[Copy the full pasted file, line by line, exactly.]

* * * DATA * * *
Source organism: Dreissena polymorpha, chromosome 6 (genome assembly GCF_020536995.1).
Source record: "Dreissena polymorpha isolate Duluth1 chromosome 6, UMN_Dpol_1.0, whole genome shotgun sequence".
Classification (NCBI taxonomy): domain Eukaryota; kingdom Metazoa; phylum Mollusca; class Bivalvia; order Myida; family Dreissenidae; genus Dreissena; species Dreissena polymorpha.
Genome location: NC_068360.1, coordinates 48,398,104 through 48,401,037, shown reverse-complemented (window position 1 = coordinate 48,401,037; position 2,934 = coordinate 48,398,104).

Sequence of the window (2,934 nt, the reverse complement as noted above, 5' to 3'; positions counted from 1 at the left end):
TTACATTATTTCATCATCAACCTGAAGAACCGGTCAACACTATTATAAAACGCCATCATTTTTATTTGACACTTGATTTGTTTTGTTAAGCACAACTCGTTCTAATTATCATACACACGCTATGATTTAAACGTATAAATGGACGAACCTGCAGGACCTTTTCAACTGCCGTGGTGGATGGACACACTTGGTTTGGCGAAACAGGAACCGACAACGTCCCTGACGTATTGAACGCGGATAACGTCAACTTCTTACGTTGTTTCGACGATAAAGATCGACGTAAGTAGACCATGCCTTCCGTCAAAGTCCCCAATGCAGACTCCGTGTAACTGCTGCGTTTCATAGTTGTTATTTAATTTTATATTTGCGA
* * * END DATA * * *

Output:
Source organism: Dreissena polymorpha, chromosome 6 (genome assembly GCF_020536995.1).
Source record: "Dreissena polymorpha isolate Duluth1 chromosome 6, UMN_Dpol_1.0, whole genome shotgun sequence".
Classification (NCBI taxonomy): domain Eukaryota; kingdom Metazoa; phylum Mollusca; class Bivalvia; order Myida; family Dreissenidae; genus Dreissena; species Dreissena polymorpha.
Genome location: NC_068360.1, coordinates 48,398,104 through 48,401,037, shown reverse-complemented (window position 1 = coordinate 48,401,037; position 2,934 = coordinate 48,398,104).

Sequence of the window (2,934 nt, the reverse complement as noted above, 5' to 3'; positions counted from 1 at the left end):
TTACATTATTTCATCATCAACCTGAAGAACCGGTCAACACTATTATAAAACGCCATCATTTTTATTTGACACTTGATTTGTTTTGTTAAGCACAACTCGTTCTAATTATCATACACACGCTATGATTTAAACGTATAAATGGACGAACCTGCAGGACCTTTTCAACTGCCGTGGTGGATGGACACACTTGGTTTGGCGAAACAGGAACCGACAACGTCCCTGACGTATTGAACGCGGATAACGTCAACTTCTTACGTTGTTTCGACGATAAAGATCGACGTAAGTAGACCATGCCTTCCGTCAAAGTCCCCAATGCAGACTCCGTGTAACTGCTGCGTTTCATAGTTGTTATTTAATTTTATATTTGCGA